Committee Cost Estimates

    The committee agrees with the estimate of the Congressional 
Budget Office.

 Specific Constitutional Authority for Congressional Enactment of This 
                              Legislation

    The intelligence and intelligence-related activities of the 
United States government are carried out to support the 
national security interests of the United States, to support 
and assist the armed forces of the United States, and to 
support the President in the execution of the foreign policy of 
the United States. Article I, section 8, of the Constitution of 
the United States provides, in pertinent part, that ``Congress 
shall have power * * * to pay the debts and provide for the 
common defence and general welfare of the United States; * * 
*''; ``to raise and support Armies, * * *'' ``to provide and 
maintain a Navy; * * *'' and ``to make all laws which shall be 
necessary and proper for carrying into execution * * * all 
other powers vested by this Constitution in the Government of 
the United States, or in any Department or Officer thereof.'' 
Therefore, pursuant to such authority, Congress is empowered to 
enact this legislation.

         Changes in Existing Law Made by the Bill, as Reported

  In compliance with clause 3(e) of rule XIII of the Rules of 
the House of Representatives, changes in existing law made by 
the bill, as reported, are shown as follows (existing law 
proposed to be omitted is enclosed in black brackets, new 
matter is printed in italic, existing law in which no change is 
proposed is shown in roman):

                     NATIONAL SECURITY ACT OF 1947


                            TABLE OF CONTENTS

Sec. 2. Declaration of policy.
     * * * * * * *

               Title I--Coordination for National Security

Sec. 101. National Security Council.
     * * * * * * *
Sec. 116. Travel on any common carrier for certain intelligence 
          collection personnel.

           *       *       *       *       *       *       *


              TITLE I--COORDINATION FOR NATIONAL SECURITY

           *       *       *       *       *       *       *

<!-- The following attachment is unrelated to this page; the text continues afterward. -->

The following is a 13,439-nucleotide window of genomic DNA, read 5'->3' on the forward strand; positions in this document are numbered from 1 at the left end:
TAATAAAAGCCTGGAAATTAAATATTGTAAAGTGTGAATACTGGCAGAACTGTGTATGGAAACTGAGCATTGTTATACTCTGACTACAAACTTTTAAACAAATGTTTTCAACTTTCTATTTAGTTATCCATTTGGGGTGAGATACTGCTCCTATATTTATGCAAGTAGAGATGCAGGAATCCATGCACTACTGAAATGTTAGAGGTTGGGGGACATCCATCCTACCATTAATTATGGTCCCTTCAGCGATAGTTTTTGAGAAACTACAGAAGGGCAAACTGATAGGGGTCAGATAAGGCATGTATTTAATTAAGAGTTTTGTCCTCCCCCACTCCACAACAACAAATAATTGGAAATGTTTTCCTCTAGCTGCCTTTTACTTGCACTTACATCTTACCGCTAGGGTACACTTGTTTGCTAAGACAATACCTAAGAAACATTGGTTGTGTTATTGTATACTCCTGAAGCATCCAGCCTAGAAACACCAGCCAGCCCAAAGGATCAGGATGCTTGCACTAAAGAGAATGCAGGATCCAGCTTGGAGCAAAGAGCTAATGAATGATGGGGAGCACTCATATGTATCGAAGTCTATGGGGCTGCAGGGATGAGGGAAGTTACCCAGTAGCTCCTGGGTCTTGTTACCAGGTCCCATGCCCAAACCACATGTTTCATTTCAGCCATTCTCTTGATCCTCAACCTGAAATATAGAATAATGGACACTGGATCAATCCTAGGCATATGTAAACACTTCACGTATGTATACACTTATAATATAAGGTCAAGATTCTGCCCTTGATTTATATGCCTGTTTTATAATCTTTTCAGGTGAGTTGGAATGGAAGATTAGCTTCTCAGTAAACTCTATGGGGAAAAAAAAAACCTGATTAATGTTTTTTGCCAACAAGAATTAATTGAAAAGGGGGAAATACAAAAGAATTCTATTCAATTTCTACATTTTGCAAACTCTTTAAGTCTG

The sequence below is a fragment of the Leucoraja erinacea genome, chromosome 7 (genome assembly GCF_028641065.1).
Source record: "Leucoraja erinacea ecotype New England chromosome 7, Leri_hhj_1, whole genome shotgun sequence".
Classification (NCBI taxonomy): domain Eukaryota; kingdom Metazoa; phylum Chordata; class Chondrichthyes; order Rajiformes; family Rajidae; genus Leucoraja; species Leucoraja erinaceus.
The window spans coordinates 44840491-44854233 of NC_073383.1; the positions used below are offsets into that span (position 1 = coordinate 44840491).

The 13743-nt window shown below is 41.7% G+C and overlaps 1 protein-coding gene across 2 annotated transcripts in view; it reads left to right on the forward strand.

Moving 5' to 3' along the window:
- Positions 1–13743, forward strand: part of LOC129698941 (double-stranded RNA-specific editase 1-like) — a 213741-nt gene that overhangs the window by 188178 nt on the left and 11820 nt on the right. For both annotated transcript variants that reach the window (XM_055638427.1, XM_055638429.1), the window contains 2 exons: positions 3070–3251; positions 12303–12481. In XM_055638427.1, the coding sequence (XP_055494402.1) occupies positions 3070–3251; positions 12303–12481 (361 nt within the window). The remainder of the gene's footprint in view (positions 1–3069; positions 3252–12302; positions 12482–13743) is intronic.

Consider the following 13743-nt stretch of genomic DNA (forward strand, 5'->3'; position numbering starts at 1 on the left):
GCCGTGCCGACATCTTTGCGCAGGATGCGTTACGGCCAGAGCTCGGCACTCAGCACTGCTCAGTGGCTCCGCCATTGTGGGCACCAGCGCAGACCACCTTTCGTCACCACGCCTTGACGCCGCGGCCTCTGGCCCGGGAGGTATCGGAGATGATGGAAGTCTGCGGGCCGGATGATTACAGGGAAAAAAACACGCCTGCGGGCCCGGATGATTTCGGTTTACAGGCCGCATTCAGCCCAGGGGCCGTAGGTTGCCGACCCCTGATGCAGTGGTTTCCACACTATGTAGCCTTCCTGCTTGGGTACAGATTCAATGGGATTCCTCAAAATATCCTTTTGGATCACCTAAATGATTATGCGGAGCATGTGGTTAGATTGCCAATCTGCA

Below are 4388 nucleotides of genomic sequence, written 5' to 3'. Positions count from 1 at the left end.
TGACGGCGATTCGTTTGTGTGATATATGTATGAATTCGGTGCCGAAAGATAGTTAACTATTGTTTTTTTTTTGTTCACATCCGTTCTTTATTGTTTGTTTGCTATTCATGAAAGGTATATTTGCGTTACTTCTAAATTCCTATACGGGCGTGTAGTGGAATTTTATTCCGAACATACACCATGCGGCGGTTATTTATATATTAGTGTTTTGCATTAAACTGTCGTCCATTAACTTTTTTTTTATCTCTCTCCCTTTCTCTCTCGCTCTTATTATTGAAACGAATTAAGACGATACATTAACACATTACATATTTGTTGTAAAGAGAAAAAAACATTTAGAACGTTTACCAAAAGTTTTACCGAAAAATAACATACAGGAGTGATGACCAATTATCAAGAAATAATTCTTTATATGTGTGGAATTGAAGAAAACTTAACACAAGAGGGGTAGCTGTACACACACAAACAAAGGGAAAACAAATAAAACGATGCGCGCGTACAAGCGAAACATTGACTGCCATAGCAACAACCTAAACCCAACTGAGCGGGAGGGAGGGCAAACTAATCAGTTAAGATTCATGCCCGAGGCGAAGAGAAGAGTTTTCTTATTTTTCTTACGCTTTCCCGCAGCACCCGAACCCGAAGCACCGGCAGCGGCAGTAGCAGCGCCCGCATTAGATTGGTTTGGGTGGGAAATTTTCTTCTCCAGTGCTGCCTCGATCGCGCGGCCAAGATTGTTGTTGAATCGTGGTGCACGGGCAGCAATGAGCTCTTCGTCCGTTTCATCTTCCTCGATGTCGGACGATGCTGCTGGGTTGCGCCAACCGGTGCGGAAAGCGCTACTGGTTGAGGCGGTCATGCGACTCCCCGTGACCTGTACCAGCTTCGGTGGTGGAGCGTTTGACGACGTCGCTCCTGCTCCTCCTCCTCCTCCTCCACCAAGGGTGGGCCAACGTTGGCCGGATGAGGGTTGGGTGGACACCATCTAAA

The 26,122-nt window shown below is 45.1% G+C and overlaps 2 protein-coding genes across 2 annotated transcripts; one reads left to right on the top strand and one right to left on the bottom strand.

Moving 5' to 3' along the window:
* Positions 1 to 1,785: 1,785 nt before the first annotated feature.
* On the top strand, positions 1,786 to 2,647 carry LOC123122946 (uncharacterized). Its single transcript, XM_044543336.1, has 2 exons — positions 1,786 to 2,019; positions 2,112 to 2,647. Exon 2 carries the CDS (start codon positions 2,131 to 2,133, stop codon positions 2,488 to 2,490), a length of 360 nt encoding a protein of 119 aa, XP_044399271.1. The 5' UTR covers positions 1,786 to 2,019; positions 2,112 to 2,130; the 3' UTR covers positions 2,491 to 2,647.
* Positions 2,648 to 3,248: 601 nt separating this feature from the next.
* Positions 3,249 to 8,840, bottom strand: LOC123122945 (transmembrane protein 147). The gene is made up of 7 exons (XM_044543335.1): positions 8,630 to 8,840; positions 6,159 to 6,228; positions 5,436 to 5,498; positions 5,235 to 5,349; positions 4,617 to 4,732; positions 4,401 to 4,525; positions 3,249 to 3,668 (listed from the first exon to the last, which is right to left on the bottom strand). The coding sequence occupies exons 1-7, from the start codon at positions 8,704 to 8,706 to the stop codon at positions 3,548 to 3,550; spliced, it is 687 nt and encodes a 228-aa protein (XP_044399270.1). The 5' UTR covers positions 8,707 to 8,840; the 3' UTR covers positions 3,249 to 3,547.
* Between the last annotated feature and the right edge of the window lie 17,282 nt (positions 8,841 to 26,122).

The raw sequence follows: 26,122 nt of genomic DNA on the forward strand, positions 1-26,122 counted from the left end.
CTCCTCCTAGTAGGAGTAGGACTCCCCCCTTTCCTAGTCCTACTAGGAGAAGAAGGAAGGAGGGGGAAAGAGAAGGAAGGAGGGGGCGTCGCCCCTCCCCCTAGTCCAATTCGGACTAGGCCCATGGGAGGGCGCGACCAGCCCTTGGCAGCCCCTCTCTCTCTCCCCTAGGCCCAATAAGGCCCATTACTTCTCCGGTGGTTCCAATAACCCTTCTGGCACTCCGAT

AUTHORITIES OF THE DIRECTOR OF CENTRAL INTELLIGENCE

  Sec. 104. (a) * * *

           *       *       *       *       *       *       *

  (d) Transfer of Funds or Personnel Within the National 
Foreign Intelligence Program.--(1)(A) In addition to any other 
authorities available under law for such purposes, the Director 
of Central Intelligence, with the approval of the Director of 
the Office of Management and Budget, may transfer funds 
appropriated for a program within the National Foreign 
Intelligence Program to another such program and, in accordance 
with procedures to be developed by the Director and the heads 
of affected departments and agencies, may transfer personnel 
authorized for an element of the intelligence community to 
another such element for periods up to a year.
  (B) The Director may only delegate any duty or authority 
given the Director under this subsection to the Deputy Director 
of Central Intelligence for Community Management.
  (2)(A) A transfer of funds or personnel may be made under 
this subsection only if--
          [(A)] (i) the funds or personnel are being 
        transferred to an activity that is a higher priority 
        intelligence activity;
          [(B)] (ii) the need for funds or personnel for such 
        activity is based on unforeseen requirements;
          [(C)] (iii) the transfer does not involve a transfer 
        of funds to the Reserve for Contingencies of the 
        Central Intelligence Agency;
          [(D)] (iv) the transfer does not involve a transfer 
        of funds or personnel from the Federal Bureau of 
        Investigation; and
          [(E)] (v) [the Secretary or head] subject to 
        subparagraph (B), the Secretary or head of the 
        department which contains the affected element or 
        elements of the intelligence community does not object 
        to such transfer.
  (B)(i) Except as provided in clause (ii), the authority to 
object to a transfer under subparagraph (A)(v) may not be 
delegated by the Secretary or head of the department involved.
  (ii) With respect to the Department of Defense, the authority 
to object to such a transfer may be delegated by the Secretary 
of Defense, but only to the Deputy Secretary of Defense.
  (iii) An objection to a transfer under subparagraph (A)(v) 
shall have no effect unless submitted to the Director of 
Central Intelligence in writing.

           *       *       *       *       *       *       *



   travel on any common carrier for certain intelligence collection 
                               personnel


  Sec. 116. (a) In General.--Notwithstanding any other 
provision of law, the Director of Central Intelligence may 
authorize travel on any common carrier that, in the discretion 
of the Director, would by its use maintain or enhance the 
protection of sources or methods of intelligence collection or 
maintain or enhance the security of personnel of the 
intelligence community carrying out intelligence collection 
activities.
  (b) Authorized Delegation of Duty.--The Director may only 
delegate the authority granted by this section to the Deputy 
Director of Central Intelligence, or with respect to employees 
of the Central Intelligence Agency the Director may delegate 
such authority to the Deputy Director for Operations.

           *       *       *       *       *       *       *